Living Out Loud




 I get the impression that Bill Loud might have been in denial that Lance was gay. Is that true?
Pulcini: I don’t know if he was in denial. I think he thought maybe he would change, but the one thing about Bill is, he always loved him, and I think Lance really loved Bill. And you know I think in interviews — even on Dick Cavett — Lance talks about how much he loves his father. They loved each other. They just did not see the world the same way at all.

Springer Berman: Bill was very conservative. He was a man of his [time] — maybe sexually he was of the ’70s, but politically he was of a different time. Bill says, “I didn’t understand his lifestyle.” I think it was not just the fact that he was gay, but also the fact that he was part of this sort of underground — they called it underground. That was the word that they always used. He was part of the underground. But it was the Warhol kind of cutting edge. Those were the people Lance hung with in New York, and I think Bill just didn’t get it. He didn’t get it, he didn’t understand it, and I think it took him a long time to really, you know, accept that Lance was going to be different.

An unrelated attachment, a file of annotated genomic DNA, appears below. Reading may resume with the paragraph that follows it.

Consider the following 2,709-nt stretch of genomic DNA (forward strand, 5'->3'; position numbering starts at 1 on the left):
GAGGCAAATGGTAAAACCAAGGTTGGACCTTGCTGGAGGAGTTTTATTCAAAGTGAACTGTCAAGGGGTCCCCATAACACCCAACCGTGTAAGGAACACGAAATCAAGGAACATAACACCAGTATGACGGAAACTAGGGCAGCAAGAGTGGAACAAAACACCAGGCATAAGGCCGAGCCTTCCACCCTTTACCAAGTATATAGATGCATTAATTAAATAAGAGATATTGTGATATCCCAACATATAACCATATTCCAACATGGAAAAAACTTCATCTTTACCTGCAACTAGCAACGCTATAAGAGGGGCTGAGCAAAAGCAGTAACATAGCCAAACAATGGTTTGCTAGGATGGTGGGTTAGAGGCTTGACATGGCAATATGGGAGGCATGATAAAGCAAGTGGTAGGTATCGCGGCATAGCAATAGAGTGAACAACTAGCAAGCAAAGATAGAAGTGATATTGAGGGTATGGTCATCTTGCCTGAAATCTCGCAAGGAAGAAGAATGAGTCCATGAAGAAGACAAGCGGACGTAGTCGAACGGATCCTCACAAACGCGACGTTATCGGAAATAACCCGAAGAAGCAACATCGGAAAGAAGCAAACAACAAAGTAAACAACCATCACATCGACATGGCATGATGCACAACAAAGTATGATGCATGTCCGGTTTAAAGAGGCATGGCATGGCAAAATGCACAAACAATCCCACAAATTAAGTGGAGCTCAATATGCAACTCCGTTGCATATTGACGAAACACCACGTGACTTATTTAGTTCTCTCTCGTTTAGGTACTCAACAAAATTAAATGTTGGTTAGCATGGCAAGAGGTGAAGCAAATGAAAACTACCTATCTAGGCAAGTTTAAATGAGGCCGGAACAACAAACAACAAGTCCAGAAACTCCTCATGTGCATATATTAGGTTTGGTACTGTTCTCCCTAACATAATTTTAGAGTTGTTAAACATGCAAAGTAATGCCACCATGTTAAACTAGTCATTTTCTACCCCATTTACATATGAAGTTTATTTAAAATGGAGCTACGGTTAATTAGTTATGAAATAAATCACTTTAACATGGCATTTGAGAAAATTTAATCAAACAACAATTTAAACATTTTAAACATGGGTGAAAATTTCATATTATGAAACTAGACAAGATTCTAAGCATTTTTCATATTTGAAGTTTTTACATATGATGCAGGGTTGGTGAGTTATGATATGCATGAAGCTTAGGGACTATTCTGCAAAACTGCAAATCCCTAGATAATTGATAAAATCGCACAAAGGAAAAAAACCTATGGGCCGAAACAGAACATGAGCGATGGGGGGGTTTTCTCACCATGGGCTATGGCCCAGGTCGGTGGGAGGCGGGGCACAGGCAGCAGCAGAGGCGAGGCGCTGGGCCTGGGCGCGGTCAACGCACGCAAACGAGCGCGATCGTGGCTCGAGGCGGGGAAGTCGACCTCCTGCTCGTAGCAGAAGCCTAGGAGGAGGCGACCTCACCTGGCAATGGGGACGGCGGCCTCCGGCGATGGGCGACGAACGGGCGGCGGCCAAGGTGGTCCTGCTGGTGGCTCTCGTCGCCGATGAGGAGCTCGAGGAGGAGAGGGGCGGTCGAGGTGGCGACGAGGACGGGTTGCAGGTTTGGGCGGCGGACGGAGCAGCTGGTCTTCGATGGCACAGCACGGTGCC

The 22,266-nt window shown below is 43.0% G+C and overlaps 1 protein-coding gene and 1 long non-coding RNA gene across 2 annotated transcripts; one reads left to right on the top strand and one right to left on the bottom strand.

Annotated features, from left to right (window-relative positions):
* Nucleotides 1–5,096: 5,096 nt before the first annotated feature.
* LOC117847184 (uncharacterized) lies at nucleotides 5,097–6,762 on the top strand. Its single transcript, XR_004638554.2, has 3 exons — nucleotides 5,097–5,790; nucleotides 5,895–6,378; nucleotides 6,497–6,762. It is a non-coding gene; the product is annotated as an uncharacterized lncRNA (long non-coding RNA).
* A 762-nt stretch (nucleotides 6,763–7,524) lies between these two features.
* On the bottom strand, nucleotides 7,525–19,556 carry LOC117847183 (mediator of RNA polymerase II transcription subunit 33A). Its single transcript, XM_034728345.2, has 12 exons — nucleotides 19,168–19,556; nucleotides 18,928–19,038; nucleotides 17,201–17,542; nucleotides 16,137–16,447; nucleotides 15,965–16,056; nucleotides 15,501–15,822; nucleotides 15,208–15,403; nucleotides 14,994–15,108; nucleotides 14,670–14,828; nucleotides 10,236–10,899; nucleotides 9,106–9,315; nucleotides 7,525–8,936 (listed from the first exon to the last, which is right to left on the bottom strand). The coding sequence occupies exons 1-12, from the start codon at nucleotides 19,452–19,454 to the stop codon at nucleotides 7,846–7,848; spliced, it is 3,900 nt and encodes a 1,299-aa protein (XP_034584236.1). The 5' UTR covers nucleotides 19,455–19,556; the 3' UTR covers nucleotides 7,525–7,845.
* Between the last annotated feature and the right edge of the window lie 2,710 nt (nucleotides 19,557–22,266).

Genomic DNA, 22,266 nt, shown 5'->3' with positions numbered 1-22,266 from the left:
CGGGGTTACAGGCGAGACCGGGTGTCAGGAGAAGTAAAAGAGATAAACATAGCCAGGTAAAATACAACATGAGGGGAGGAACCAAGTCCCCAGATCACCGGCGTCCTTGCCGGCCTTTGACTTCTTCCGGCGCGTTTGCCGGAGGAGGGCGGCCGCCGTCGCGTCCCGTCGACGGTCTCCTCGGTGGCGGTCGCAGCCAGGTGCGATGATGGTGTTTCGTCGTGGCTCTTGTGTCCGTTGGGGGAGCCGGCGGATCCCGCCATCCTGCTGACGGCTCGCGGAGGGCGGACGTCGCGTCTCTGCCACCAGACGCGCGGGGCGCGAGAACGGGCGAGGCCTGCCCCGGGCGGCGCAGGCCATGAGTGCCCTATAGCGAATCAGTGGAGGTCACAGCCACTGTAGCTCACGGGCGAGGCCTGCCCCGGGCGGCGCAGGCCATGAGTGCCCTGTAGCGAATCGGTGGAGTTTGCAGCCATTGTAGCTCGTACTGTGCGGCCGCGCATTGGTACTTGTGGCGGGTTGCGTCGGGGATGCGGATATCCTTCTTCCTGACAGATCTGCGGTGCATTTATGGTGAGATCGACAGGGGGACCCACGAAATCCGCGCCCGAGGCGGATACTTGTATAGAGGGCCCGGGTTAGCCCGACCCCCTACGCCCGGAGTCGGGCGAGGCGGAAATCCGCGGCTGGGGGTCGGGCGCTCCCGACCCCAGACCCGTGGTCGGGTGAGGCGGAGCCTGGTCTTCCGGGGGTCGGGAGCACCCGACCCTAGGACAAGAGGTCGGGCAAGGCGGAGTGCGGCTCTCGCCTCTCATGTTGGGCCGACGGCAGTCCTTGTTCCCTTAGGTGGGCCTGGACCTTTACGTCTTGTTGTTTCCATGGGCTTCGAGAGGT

Pulcini: Bill writes Lance this really eloquent letter in the documentary. It’s this beautiful scene where Lance is riding a bike through the hills of Santa Barbara, and you are hearing Bill’s letter to Lance. And you can really feel the closeness there. And then years later Bill was interviewed when Lance is dying and he breaks down in tears and says, “I didn’t do enough. I didn’t understand enough. You know, I was so wrong in the way I saw things.” And it’s very, very moving.


How did you decide to cast Thomas Dekker as Lance?
Pulcini: It was actually quite difficult because Lance is so idiosyncratic. That was the hardest role to cast, and he’s also someone who lends himself to imitation. He has a very specific way of talking and acting, and we saw a lot of people who could imitate him, but there just wasn’t that energy that Thomas brought to it. Thomas is kind of bursting with creative energy the way Lance was. He’s a Renaissance guy. He is directing his own movie now, and he writes music, and you know, he is this really talented young actor, and he just had that kind of same energy that Lance had.

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